These are the rules of thumb that I try to keep in mind:

If the fruit tree is two feet wide (about as wide as your body), then give it two gallons each week.

If the fruit tree is five feet wide (about as wide as your wingspan), then give it ten gallons each week.

If the fruit tree is ten feet wide (about as wide as a driveway), then give it fifty gallons each week.

If the fruit tree is fifteen feet wide (about as wide as the door of a two-car garage), then give it one hundred gallons each week.

This is a great place to start

Now, there are a million reasons why those numbers won’t be perfectly accurate for a particular fruit tree in your yard. There are a million reasons that different fruit trees growing in different parts of even a single yard — let alone different pockets of Southern California — need to be given different amounts of water in order to be healthy and produce lots of quality fruit. But they are a reliable place to start, in my experience.

If you are wondering how much water to give a particular fruit tree, place it within the above guidelines and give it that approximate number of gallons.

A couple of examples

For example, here is a Satsuma mandarin tree that is not quite as wide as my outstretched arms — I’d guess four feet wide.

Satsuma mandarin tree plus a melon vine on the ground below.

How much water should I give it? The rules of thumb say around eight gallons each week. I would start there and see how the tree looks and how the soil feels going forward. It so happens that I actually give this tree somewhat more, which satisfies the thirst of that melon vine I planted beneath it.

Another example: here is a Snow Queen nectarine tree that is wider than my wingspan but not quite as wide as a driveway. I’ll say eight or nine feet wide.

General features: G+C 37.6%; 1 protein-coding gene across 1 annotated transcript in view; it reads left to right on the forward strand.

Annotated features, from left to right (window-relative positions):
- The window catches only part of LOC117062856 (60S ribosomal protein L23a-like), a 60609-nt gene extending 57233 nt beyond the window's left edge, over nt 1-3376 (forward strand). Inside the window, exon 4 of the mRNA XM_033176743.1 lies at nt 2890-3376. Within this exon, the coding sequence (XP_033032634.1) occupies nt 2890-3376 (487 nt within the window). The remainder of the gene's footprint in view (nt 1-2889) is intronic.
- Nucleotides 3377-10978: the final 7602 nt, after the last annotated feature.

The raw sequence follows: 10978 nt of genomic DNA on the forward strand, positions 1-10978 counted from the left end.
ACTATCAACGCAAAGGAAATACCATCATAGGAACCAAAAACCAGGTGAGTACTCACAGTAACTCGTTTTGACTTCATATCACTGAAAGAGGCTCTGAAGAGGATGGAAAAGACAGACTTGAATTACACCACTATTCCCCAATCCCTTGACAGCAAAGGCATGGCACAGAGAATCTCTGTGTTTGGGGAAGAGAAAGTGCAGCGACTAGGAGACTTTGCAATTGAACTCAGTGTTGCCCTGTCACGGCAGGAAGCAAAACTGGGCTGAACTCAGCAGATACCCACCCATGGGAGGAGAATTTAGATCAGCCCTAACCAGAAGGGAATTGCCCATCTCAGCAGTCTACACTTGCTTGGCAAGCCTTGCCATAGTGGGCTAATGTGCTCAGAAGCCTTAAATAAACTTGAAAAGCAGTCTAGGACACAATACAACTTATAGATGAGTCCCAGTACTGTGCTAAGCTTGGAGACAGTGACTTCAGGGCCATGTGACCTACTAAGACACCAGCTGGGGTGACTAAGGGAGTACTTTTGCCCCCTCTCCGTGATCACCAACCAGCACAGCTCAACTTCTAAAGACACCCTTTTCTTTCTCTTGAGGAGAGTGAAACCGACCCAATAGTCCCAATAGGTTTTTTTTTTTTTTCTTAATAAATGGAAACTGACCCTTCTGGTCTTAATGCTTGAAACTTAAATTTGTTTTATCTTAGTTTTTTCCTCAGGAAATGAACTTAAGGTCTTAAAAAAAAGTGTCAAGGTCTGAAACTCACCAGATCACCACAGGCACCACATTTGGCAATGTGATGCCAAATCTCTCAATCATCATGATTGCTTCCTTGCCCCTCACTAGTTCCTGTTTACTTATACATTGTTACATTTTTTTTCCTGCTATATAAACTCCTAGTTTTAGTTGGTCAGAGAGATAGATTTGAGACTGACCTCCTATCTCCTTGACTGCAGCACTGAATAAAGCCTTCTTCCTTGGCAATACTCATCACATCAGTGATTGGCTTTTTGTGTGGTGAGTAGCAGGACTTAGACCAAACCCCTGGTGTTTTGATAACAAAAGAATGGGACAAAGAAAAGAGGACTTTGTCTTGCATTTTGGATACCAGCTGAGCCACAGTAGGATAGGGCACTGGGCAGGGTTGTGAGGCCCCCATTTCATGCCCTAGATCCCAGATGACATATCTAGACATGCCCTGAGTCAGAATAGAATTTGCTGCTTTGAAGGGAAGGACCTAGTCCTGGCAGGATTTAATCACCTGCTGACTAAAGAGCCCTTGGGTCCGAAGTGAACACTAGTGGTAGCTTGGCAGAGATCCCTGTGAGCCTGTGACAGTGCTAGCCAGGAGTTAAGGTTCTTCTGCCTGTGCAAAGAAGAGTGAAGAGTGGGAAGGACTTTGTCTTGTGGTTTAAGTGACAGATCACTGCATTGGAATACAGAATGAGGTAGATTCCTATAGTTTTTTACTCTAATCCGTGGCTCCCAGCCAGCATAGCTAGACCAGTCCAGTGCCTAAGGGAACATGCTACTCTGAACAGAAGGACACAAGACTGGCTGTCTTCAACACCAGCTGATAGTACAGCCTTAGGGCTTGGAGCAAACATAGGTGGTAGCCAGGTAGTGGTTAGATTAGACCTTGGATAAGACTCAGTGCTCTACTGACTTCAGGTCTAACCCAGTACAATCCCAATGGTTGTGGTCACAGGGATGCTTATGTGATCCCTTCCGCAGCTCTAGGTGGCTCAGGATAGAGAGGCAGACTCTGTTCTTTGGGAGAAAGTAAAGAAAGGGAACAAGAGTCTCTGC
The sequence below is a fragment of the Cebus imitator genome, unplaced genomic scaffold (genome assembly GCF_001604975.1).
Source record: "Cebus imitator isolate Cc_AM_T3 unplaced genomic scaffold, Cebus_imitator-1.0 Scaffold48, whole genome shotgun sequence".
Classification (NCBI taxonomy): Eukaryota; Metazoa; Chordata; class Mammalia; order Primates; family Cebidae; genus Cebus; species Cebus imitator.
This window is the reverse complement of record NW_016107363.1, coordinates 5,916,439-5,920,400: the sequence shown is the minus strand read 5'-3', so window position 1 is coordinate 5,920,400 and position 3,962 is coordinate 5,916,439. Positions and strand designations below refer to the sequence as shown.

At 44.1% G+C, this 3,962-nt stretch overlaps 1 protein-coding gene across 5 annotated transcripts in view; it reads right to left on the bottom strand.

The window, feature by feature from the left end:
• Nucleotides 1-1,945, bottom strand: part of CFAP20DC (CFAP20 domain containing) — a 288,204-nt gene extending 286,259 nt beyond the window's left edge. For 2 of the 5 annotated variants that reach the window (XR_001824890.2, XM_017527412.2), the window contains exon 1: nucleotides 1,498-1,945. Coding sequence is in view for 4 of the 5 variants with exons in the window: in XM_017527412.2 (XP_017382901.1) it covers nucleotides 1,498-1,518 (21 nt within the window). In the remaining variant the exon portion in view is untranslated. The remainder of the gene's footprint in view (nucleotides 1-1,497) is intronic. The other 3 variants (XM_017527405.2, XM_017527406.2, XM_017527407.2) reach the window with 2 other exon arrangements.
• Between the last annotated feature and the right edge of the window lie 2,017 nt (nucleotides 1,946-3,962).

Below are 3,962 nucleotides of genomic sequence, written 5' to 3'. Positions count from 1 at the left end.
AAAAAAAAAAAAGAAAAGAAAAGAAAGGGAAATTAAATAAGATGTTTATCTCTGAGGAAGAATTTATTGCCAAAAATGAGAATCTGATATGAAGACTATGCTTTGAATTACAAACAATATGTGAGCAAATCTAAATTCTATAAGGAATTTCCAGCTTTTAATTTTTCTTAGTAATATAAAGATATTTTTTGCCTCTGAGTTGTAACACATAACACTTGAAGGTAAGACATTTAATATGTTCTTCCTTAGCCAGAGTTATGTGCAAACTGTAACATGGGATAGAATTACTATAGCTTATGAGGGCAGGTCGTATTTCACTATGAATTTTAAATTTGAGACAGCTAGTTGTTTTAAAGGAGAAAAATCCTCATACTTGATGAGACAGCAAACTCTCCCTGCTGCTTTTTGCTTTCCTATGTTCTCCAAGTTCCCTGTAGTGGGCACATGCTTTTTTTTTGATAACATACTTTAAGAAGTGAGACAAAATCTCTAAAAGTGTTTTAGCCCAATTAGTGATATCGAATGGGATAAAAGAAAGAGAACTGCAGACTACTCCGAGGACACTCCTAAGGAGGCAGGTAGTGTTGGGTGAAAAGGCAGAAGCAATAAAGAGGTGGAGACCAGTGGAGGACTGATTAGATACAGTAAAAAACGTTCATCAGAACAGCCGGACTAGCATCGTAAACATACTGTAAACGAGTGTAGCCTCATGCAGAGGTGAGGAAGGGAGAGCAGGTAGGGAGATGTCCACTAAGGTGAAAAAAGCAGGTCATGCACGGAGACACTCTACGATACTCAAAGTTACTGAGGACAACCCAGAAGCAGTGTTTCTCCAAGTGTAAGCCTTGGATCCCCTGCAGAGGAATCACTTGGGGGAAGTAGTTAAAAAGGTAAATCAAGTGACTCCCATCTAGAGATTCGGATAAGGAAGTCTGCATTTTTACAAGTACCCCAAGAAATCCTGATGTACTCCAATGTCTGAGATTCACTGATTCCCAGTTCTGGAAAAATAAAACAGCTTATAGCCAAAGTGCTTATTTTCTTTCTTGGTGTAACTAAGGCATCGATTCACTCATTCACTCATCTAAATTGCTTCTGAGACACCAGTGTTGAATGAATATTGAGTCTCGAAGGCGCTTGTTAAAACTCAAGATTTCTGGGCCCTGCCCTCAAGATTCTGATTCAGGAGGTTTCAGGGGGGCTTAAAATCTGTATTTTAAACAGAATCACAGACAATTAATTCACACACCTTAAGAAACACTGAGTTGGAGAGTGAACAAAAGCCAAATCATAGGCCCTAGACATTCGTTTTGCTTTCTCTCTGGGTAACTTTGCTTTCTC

Snow Queen nectarine tree.

So maybe it needs around 35 gallons of water each week according to the rules of thumb above.

Let me tell you, however, that I only give this tree about 25 gallons of water each week and it does great. Every tree is different, and you get to know what your tree really needs by starting somewhere (the rules of thumb) and then evaluating and adjusting as the tree’s foliage and soil give you feedback. (For more on this, please see my post “Get your hands dirty: Discover the truth about your irrigation practices.”)

Snow Queen nectarines, getting bigger every day here in June.

Notes on the rules of thumb

This is not to say that you need to water once each week. You might water once a week, twice a week, or every two weeks. That’s a separate topic. (And a good one for a future post!)

Also, this is not to say that the fruit tree needs this much all year long. These amounts are mostly accurate for the warm months of June through September. During the cool months of October into winter and on through May, the fruit tree will need less. Often, a fruit tree needs no irrigation water from December through March because of the cool temperatures and sufficient rainfall.

Again, the rules of thumb for how much to water fruit trees:

If the fruit tree is two feet wide (about as wide as your body), then give it two gallons each week.

If the fruit tree is five feet wide (about as wide as your wingspan), then give it ten gallons each week.

If the fruit tree is ten feet wide (about as wide as a driveway), then give it fifty gallons each week.

If the fruit tree is fifteen feet wide (about as wide as the door of a two-car garage), then give it one hundred gallons each week.

That’s 2 feet, 2 gallons; 5 feet, 10 gallons; 10 feet, 50 gallons; and 15 feet, 100 gallons — each summer week. Is your watering volume close to this? It doesn’t have to be, but if you’re feeling unmoored and unsure of where to start, then start here.

Other posts about watering fruit trees:

Setting up micro-sprinklers under fruit trees

How much and how often to water avocado trees in California

Keep mulch away from tree trunks?

What is the best time of day to water your plants?

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